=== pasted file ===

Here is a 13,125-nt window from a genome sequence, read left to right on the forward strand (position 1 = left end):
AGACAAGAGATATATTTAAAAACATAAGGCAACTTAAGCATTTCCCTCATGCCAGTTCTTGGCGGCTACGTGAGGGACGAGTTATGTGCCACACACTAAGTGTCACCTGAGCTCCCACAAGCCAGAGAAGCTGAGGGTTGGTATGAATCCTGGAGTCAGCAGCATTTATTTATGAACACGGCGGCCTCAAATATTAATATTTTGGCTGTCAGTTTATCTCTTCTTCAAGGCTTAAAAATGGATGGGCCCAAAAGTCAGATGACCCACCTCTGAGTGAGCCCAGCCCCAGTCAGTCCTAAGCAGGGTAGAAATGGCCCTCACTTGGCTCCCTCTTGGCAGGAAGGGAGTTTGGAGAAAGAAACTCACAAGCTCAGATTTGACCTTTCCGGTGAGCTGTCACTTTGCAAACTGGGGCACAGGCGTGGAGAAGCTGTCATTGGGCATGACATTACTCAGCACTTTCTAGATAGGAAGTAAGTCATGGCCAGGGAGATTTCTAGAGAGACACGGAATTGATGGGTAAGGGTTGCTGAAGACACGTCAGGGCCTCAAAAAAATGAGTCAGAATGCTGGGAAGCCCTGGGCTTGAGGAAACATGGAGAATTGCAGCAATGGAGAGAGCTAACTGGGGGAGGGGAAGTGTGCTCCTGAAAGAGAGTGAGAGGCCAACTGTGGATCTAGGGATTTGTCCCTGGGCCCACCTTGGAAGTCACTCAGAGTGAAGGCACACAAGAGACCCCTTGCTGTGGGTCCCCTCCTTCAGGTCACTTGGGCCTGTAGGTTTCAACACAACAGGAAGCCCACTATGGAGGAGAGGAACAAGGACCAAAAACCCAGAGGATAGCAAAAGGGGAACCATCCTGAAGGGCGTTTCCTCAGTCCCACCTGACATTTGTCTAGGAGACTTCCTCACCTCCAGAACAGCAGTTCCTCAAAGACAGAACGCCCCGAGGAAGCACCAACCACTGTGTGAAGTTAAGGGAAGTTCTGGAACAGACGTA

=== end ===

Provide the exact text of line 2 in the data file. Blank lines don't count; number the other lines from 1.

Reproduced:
AGACAAGAGATATATTTAAAAACATAAGGCAACTTAAGCATTTCCCTCATGCCAGTTCTTGGCGGCTACGTGAGGGACGAGTTATGTGCCACACACTAAGTGTCACCTGAGCTCCCACAAGCCAGAGAAGCTGAGGGTTGGTATGAATCCTGGAGTCAGCAGCATTTATTTATGAACACGGCGGCCTCAAATATTAATATTTTGGCTGTCAGTTTATCTCTTCTTCAAGGCTTAAAAATGGATGGGCCCAAAAGTCAGATGACCCACCTCTGAGTGAGCCCAGCCCCAGTCAGTCCTAAGCAGGGTAGAAATGGCCCTCACTTGGCTCCCTCTTGGCAGGAAGGGAGTTTGGAGAAAGAAACTCACAAGCTCAGATTTGACCTTTCCGGTGAGCTGTCACTTTGCAAACTGGGGCACAGGCGTGGAGAAGCTGTCATTGGGCATGACATTACTCAGCACTTTCTAGATAGGAAGTAAGTCATGGCCAGGGAGATTTCTAGAGAGACACGGAATTGATGGGTAAGGGTTGCTGAAGACACGTCAGGGCCTCAAAAAAATGAGTCAGAATGCTGGGAAGCCCTGGGCTTGAGGAAACATGGAGAATTGCAGCAATGGAGAGAGCTAACTGGGGGAGGGGAAGTGTGCTCCTGAAAGAGAGTGAGAGGCCAACTGTGGATCTAGGGATTTGTCCCTGGGCCCACCTTGGAAGTCACTCAGAGTGAAGGCACACAAGAGACCCCTTGCTGTGGGTCCCCTCCTTCAGGTCACTTGGGCCTGTAGGTTTCAACACAACAGGAAGCCCACTATGGAGGAGAGGAACAAGGACCAAAAACCCAGAGGATAGCAAAAGGGGAACCATCCTGAAGGGCGTTTCCTCAGTCCCACCTGACATTTGTCTAGGAGACTTCCTCACCTCCAGAACAGCAGTTCCTCAAAGACAGAACGCCCCGAGGAAGCACCAACCACTGTGTGAAGTTAAGGGAAGTTCTGGAACAGACGTA